Yesterday, myself and 6 others piled into an SUV to make the drive to Oklahoma’s first freethought convention, FreeOK. On the trip to Tulsa, one of my friends pondered what The Thinking Atheist might look like. I replied that he probably just looks like a regular guy. Many amazing people you meet are just regular people. Indeed, he does look just like a normal guy.
But man, is he ever a good speaker. If you’ve ever heard his podcast, you know he’s really very skilled at oral presentation. That translated very well into his “real-life” presentation. He showed us pictures of utterly ridiculous things religious people believe, stated with his typical matter-of-fact simplicity. It was interspersed with just the right amount of silence, so we could remember how frustrated we felt that anyone could not see the inherent contradictions. Then, he’d execute the beliefs with the just the right amount of incredulity in his voice. It was quite an emotional experience. Childhood indoctrination was also a bit of a theme, and several members of our group were nearly brought to tears.
I think it’s interesting. I could get up there on stage and say the same things word for word that he said, and it wouldn’t have anywhere close to the amount of emotional impact. It’s all in the delivery, I guess. I really hope we see more of this guy in the future.
At one point, with the air of nostalgia, Seth suddenly started singing church songs. The 318 strong crowd sung the songs with him. No one could believe that many atheists knew that many church songs word for word. I didn’t know any of the words, but many did. It was definitely a WTF experience.
If this talk doesn’t make it online, I’ll consider it a crime against humanity. Although I’d imagine it might lose some of its luster watching it second hand. There’s something about the electricity of a crowd of people that’s lost in videos.
Another speaker was Dr. William Morgan, a former professor at Oral Roberts University. He spoke on his journey from belief to non-belief, and elaborated on the internal politics at Oral Roberts University. He compared Oral Roberts’ mindset to that of a dictator; if you didn’t believe exactly what he believed, you were out. It was interesting to get a glimpse into the bullying that goes on in organizations like this. Believe in the party line, or else.
Dr. Morgan’s presentation, while great, did end with a short clip from the movie Zeitgeist. I was a little stunned that this piece of uninformed drivel would make its way into a talk. But nobody’s perfect, I guess.
During the Q&A, one questioner nervously asked Dr. Morgan how “sure” he was of the facts around that movie clip. Dr. Morgan stated that he was sure. He didn’t have much to say about it, though. After struggling for words a bit, the questioner shakingly asked the rest of the panel for their opinions. Matt Dillahunty then went on to give the most fair and nicest criticism of Zeitgeist that I’ve ever heard him give. Personally, I would have preferred that somebody speak on the factual claims point by point. It felt a little like we were dancing around the topic so as to not offend. But I suppose people can always look that stuff up online.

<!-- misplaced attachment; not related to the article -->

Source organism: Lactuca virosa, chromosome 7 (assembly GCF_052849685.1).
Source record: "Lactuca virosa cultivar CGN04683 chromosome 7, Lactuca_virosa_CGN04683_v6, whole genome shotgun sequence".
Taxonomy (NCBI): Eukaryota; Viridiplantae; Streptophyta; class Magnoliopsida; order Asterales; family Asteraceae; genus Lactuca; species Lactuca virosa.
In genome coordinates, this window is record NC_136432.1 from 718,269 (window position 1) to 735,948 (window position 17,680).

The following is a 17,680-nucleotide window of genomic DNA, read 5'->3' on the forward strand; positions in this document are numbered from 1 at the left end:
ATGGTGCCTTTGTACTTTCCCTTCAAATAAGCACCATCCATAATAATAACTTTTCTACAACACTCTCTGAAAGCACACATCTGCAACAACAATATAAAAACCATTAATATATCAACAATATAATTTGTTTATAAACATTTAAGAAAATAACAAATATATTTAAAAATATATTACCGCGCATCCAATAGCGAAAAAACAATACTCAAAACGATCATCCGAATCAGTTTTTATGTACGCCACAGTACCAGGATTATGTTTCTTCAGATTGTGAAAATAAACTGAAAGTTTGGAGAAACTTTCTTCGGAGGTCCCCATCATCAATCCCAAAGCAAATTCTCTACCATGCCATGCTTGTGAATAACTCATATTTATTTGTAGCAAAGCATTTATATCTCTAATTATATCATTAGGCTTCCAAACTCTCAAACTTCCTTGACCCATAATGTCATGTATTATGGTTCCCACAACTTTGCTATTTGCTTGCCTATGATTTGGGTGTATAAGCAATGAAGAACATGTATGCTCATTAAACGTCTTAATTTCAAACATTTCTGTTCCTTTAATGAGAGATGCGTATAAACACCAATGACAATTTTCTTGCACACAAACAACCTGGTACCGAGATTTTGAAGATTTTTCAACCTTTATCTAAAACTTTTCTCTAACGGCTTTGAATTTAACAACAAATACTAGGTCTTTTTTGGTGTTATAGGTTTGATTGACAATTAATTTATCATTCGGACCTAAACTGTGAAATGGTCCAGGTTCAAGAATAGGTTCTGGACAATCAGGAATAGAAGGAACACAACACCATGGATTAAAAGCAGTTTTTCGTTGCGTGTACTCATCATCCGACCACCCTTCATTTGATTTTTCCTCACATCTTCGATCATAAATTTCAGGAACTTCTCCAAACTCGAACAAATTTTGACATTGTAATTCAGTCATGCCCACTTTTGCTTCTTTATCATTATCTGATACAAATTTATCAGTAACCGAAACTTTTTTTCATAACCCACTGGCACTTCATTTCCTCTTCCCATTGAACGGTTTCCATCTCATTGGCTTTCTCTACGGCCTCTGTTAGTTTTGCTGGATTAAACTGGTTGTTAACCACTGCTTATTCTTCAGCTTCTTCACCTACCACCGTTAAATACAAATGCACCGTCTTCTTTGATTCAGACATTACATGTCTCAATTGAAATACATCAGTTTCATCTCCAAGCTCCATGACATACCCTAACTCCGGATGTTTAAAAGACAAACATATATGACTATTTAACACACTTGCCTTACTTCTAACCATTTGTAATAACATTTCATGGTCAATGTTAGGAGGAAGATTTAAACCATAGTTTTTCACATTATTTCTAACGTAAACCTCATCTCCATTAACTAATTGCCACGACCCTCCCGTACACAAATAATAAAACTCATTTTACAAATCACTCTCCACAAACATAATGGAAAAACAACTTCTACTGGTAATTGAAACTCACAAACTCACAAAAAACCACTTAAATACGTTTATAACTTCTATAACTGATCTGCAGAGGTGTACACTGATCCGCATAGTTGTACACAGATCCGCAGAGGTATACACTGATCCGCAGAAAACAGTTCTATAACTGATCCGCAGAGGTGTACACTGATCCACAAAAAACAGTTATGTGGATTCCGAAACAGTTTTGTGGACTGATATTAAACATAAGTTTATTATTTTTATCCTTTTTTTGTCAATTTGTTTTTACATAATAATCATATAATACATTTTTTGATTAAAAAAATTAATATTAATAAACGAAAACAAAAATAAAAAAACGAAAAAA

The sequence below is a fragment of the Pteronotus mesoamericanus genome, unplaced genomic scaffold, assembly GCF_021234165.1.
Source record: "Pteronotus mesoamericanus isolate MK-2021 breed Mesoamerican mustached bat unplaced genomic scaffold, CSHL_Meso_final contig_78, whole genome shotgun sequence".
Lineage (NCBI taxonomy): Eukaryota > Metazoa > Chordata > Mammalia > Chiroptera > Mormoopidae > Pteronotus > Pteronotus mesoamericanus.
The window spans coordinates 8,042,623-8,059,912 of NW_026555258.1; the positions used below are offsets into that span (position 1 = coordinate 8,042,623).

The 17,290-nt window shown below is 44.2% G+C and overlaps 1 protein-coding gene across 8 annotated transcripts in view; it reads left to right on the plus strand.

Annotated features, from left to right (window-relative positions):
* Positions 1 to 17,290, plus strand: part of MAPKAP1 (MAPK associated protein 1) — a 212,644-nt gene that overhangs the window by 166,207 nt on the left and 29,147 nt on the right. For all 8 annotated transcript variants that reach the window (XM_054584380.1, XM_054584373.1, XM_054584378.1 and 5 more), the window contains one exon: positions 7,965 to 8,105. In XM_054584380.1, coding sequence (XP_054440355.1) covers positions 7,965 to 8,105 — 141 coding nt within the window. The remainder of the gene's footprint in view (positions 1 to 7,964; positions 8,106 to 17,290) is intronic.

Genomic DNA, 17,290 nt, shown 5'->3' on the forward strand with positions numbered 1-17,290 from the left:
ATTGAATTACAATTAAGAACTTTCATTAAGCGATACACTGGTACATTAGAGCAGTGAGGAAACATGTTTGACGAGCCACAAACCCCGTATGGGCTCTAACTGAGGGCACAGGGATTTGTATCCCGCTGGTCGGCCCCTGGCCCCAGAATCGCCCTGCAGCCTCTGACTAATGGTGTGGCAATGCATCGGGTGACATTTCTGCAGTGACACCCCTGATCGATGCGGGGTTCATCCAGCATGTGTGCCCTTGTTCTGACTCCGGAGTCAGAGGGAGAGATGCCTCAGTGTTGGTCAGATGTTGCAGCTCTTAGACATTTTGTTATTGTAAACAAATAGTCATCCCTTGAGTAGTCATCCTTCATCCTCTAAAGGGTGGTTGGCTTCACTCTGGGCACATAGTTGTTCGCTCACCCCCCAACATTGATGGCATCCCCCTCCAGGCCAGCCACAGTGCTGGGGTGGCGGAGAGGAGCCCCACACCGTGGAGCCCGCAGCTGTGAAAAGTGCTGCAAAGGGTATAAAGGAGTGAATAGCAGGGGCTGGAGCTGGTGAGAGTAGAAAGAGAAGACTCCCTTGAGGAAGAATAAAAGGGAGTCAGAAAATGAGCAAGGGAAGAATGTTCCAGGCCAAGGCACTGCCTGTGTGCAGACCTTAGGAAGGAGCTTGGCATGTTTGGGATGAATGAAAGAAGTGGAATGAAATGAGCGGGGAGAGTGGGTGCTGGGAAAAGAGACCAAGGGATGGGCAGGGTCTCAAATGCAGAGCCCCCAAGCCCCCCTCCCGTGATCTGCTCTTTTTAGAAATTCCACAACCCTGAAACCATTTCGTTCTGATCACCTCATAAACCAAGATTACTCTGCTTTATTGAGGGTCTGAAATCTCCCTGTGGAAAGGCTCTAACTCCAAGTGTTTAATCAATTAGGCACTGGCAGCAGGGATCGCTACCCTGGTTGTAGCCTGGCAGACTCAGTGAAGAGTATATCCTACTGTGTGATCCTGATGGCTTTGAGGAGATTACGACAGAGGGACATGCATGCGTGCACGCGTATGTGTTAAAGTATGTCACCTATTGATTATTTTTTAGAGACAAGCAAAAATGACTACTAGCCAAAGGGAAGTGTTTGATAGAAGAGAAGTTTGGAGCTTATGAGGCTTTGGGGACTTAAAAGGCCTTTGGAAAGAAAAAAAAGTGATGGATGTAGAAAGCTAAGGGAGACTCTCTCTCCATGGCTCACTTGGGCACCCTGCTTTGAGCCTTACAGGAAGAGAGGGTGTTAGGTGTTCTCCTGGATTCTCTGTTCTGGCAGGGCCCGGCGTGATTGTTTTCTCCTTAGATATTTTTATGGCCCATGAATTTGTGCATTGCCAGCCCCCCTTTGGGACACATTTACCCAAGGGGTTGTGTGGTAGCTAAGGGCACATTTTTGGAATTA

Abbie Smith, a graduate student at University of Oklahoma, gave a talk on how the immune system develops stronger antibodies using the power of evolution. It was posited that while many atheists are very comfortable debating creationists, they often feel that they don’t know enough about vaccines to challenge anti-vaxxers. She showed how if you understand evolution, then you understand the immune system and vaccines. The content of the talk was sciency-goodness, and it was quite tasty!
AronRa and Matt Dillahunty also spoke, and were excellent as expected. I’d elaborate more on their talks, but I think I’ve wrote enough as it is. So, I’ll open it up to the rest of you. What were your favorite parts of the day?
NPR played a story this morning about a teacher with a master’s degree enlisting in the military. They really played it up like he was an intellectual who decided to serve his country in the military. I was really into it until this one bit right at the end:
“We’ve had some close calls. We’ve had, like, Marines who’ve taken bullets to the Kevlar and abrasions on the back of their head, but nothing more than that. … For me, my faith — God has really been looking over us.
Now, I am totally aware that many intelligent people believe in God. I immediately lost respect for this guy when I heard this, though. How can anyone with good analytical skills not have thought this through?
What about the thousands of U.S. troops who died? I guess God decided not to guide the bullets away from them? Did those dead troops offend God in some way? Did they not pray hard enough? Why did God let them die? If God is saving some troops but not others, I’d sure as hell like to know why.
Does that mean God is for Americans killing Afghan insurgents? What about “Thou shalt not kill”? Are there exceptions to the ten commandments?
It baffles me that someone who has spent time and effort feeding their intellectual needs has never taken the time to ask themselves these questions. If anyone has an explanation for my questions, I would love to hear it.